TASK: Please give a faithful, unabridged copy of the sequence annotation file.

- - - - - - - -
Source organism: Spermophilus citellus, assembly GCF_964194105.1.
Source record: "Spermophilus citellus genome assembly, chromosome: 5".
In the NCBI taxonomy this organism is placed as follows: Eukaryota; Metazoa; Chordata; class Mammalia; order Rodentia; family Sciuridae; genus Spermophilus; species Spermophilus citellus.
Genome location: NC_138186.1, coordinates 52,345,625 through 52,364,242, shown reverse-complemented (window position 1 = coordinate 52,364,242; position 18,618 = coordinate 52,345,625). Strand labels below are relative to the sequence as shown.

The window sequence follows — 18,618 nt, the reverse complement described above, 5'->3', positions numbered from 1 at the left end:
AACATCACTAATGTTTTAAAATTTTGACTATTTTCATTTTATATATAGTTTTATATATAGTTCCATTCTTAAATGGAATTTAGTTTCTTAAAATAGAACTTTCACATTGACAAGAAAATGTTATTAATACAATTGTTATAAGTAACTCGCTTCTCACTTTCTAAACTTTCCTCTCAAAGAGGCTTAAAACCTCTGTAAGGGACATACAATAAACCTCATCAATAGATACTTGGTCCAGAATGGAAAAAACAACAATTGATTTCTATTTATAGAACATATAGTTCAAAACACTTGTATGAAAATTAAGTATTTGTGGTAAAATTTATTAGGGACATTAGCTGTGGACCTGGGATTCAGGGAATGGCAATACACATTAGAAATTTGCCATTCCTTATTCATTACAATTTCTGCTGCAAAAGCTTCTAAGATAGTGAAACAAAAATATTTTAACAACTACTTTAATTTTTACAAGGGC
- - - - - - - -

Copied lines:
Source organism: Spermophilus citellus, assembly GCF_964194105.1.
Source record: "Spermophilus citellus genome assembly, chromosome: 5".
In the NCBI taxonomy this organism is placed as follows: Eukaryota; Metazoa; Chordata; class Mammalia; order Rodentia; family Sciuridae; genus Spermophilus; species Spermophilus citellus.
Genome location: NC_138186.1, coordinates 52,345,625 through 52,364,242, shown reverse-complemented (window position 1 = coordinate 52,364,242; position 18,618 = coordinate 52,345,625). Strand labels below are relative to the sequence as shown.

The window sequence follows — 18,618 nt, the reverse complement described above, 5'->3', positions numbered from 1 at the left end:
AACATCACTAATGTTTTAAAATTTTGACTATTTTCATTTTATATATAGTTTTATATATAGTTCCATTCTTAAATGGAATTTAGTTTCTTAAAATAGAACTTTCACATTGACAAGAAAATGTTATTAATACAATTGTTATAAGTAACTCGCTTCTCACTTTCTAAACTTTCCTCTCAAAGAGGCTTAAAACCTCTGTAAGGGACATACAATAAACCTCATCAATAGATACTTGGTCCAGAATGGAAAAAACAACAATTGATTTCTATTTATAGAACATATAGTTCAAAACACTTGTATGAAAATTAAGTATTTGTGGTAAAATTTATTAGGGACATTAGCTGTGGACCTGGGATTCAGGGAATGGCAATACACATTAGAAATTTGCCATTCCTTATTCATTACAATTTCTGCTGCAAAAGCTTCTAAGATAGTGAAACAAAAATATTTTAACAACTACTTTAATTTTTACAAGGGC